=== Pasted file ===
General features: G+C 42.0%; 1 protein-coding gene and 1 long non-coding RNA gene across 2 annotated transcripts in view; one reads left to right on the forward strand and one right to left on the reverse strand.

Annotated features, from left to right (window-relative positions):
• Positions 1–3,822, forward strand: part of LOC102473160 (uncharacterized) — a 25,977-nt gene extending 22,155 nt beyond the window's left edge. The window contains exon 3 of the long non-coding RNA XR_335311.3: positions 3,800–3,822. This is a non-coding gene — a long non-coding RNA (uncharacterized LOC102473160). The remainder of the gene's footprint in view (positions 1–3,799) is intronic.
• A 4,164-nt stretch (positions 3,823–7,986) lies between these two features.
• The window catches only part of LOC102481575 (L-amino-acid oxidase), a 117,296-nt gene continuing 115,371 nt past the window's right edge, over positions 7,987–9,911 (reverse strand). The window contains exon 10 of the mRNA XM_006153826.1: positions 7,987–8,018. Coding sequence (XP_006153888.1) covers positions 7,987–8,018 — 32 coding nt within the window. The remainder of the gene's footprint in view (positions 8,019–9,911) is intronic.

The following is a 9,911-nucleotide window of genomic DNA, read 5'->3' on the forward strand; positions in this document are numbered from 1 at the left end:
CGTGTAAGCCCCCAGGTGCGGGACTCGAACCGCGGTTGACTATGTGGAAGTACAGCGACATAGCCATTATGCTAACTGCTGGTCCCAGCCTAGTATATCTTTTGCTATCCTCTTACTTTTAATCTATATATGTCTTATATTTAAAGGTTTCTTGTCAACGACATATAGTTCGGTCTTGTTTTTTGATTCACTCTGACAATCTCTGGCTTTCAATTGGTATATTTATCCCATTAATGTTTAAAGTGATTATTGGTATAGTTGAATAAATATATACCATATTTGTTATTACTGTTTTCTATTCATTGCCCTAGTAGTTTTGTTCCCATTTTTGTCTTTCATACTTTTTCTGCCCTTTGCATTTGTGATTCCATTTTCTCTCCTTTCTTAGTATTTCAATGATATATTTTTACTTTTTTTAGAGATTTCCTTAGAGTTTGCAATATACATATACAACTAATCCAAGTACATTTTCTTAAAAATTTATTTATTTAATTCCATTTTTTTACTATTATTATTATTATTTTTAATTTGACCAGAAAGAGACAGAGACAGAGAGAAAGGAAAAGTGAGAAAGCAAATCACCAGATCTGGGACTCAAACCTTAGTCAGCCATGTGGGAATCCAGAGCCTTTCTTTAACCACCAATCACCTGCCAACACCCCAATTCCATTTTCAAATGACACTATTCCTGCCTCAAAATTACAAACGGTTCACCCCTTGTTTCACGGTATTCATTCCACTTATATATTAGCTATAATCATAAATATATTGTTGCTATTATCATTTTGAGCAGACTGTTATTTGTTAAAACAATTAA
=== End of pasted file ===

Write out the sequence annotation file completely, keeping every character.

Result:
General features: G+C 42.0%; 1 protein-coding gene and 1 long non-coding RNA gene across 2 annotated transcripts in view; one reads left to right on the forward strand and one right to left on the reverse strand.

Annotated features, from left to right (window-relative positions):
• Positions 1–3,822, forward strand: part of LOC102473160 (uncharacterized) — a 25,977-nt gene extending 22,155 nt beyond the window's left edge. The window contains exon 3 of the long non-coding RNA XR_335311.3: positions 3,800–3,822. This is a non-coding gene — a long non-coding RNA (uncharacterized LOC102473160). The remainder of the gene's footprint in view (positions 1–3,799) is intronic.
• A 4,164-nt stretch (positions 3,823–7,986) lies between these two features.
• The window catches only part of LOC102481575 (L-amino-acid oxidase), a 117,296-nt gene continuing 115,371 nt past the window's right edge, over positions 7,987–9,911 (reverse strand). The window contains exon 10 of the mRNA XM_006153826.1: positions 7,987–8,018. Coding sequence (XP_006153888.1) covers positions 7,987–8,018 — 32 coding nt within the window. The remainder of the gene's footprint in view (positions 8,019–9,911) is intronic.

The following is a 9,911-nucleotide window of genomic DNA, read 5'->3' on the forward strand; positions in this document are numbered from 1 at the left end:
CGTGTAAGCCCCCAGGTGCGGGACTCGAACCGCGGTTGACTATGTGGAAGTACAGCGACATAGCCATTATGCTAACTGCTGGTCCCAGCCTAGTATATCTTTTGCTATCCTCTTACTTTTAATCTATATATGTCTTATATTTAAAGGTTTCTTGTCAACGACATATAGTTCGGTCTTGTTTTTTGATTCACTCTGACAATCTCTGGCTTTCAATTGGTATATTTATCCCATTAATGTTTAAAGTGATTATTGGTATAGTTGAATAAATATATACCATATTTGTTATTACTGTTTTCTATTCATTGCCCTAGTAGTTTTGTTCCCATTTTTGTCTTTCATACTTTTTCTGCCCTTTGCATTTGTGATTCCATTTTCTCTCCTTTCTTAGTATTTCAATGATATATTTTTACTTTTTTTAGAGATTTCCTTAGAGTTTGCAATATACATATACAACTAATCCAAGTACATTTTCTTAAAAATTTATTTATTTAATTCCATTTTTTTACTATTATTATTATTATTTTTAATTTGACCAGAAAGAGACAGAGACAGAGAGAAAGGAAAAGTGAGAAAGCAAATCACCAGATCTGGGACTCAAACCTTAGTCAGCCATGTGGGAATCCAGAGCCTTTCTTTAACCACCAATCACCTGCCAACACCCCAATTCCATTTTCAAATGACACTATTCCTGCCTCAAAATTACAAACGGTTCACCCCTTGTTTCACGGTATTCATTCCACTTATATATTAGCTATAATCATAAATATATTGTTGCTATTATCATTTTGAGCAGACTGTTATTTGTTAAAACAATTAA